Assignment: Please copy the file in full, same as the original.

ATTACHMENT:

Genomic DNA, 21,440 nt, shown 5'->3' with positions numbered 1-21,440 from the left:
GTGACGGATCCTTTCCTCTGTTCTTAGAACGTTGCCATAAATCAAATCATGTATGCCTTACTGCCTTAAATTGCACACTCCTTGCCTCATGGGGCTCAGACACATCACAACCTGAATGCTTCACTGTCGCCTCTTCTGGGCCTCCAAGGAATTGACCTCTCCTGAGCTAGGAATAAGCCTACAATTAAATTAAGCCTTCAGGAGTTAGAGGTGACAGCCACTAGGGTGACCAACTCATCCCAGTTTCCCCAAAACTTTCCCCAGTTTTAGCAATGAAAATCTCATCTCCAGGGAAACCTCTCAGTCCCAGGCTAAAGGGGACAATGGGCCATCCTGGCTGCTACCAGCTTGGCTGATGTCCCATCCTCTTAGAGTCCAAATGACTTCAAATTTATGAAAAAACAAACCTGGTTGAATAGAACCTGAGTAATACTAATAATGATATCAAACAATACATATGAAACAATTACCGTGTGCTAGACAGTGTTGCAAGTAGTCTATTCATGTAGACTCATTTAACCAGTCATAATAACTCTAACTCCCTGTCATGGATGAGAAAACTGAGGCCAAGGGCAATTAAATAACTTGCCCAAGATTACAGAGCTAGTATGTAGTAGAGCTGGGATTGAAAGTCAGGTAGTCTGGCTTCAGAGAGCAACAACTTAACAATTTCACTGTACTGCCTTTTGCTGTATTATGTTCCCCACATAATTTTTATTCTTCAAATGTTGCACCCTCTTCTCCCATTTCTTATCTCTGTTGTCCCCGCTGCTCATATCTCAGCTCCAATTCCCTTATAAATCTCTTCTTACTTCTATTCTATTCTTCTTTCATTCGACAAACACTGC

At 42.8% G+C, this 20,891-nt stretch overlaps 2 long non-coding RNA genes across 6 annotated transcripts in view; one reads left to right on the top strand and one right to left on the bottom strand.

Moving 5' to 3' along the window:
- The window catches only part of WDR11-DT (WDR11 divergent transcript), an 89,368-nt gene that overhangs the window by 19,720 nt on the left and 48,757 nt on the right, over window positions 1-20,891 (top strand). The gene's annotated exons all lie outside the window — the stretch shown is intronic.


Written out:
Genomic DNA, 21,440 nt, shown 5'->3' with positions numbered 1-21,440 from the left:
GTGACGGATCCTTTCCTCTGTTCTTAGAACGTTGCCATAAATCAAATCATGTATGCCTTACTGCCTTAAATTGCACACTCCTTGCCTCATGGGGCTCAGACACATCACAACCTGAATGCTTCACTGTCGCCTCTTCTGGGCCTCCAAGGAATTGACCTCTCCTGAGCTAGGAATAAGCCTACAATTAAATTAAGCCTTCAGGAGTTAGAGGTGACAGCCACTAGGGTGACCAACTCATCCCAGTTTCCCCAAAACTTTCCCCAGTTTTAGCAATGAAAATCTCATCTCCAGGGAAACCTCTCAGTCCCAGGCTAAAGGGGACAATGGGCCATCCTGGCTGCTACCAGCTTGGCTGATGTCCCATCCTCTTAGAGTCCAAATGACTTCAAATTTATGAAAAAACAAACCTGGTTGAATAGAACCTGAGTAATACTAATAATGATATCAAACAATACATATGAAACAATTACCGTGTGCTAGACAGTGTTGCAAGTAGTCTATTCATGTAGACTCATTTAACCAGTCATAATAACTCTAACTCCCTGTCATGGATGAGAAAACTGAGGCCAAGGGCAATTAAATAACTTGCCCAAGATTACAGAGCTAGTATGTAGTAGAGCTGGGATTGAAAGTCAGGTAGTCTGGCTTCAGAGAGCAACAACTTAACAATTTCACTGTACTGCCTTTTGCTGTATTATGTTCCCCACATAATTTTTATTCTTCAAATGTTGCACCCTCTTCTCCCATTTCTTATCTCTGTTGTCCCCGCTGCTCATATCTCAGCTCCAATTCCCTTATAAATCTCTTCTTACTTCTATTCTATTCTTCTTTCATTCGACAAACACTGC

At 42.8% G+C, this 20,891-nt stretch overlaps 2 long non-coding RNA genes across 6 annotated transcripts in view; one reads left to right on the top strand and one right to left on the bottom strand.

Moving 5' to 3' along the window:
- The window catches only part of WDR11-DT (WDR11 divergent transcript), an 89,368-nt gene that overhangs the window by 19,720 nt on the left and 48,757 nt on the right, over window positions 1-20,891 (top strand). The gene's annotated exons all lie outside the window — the stretch shown is intronic.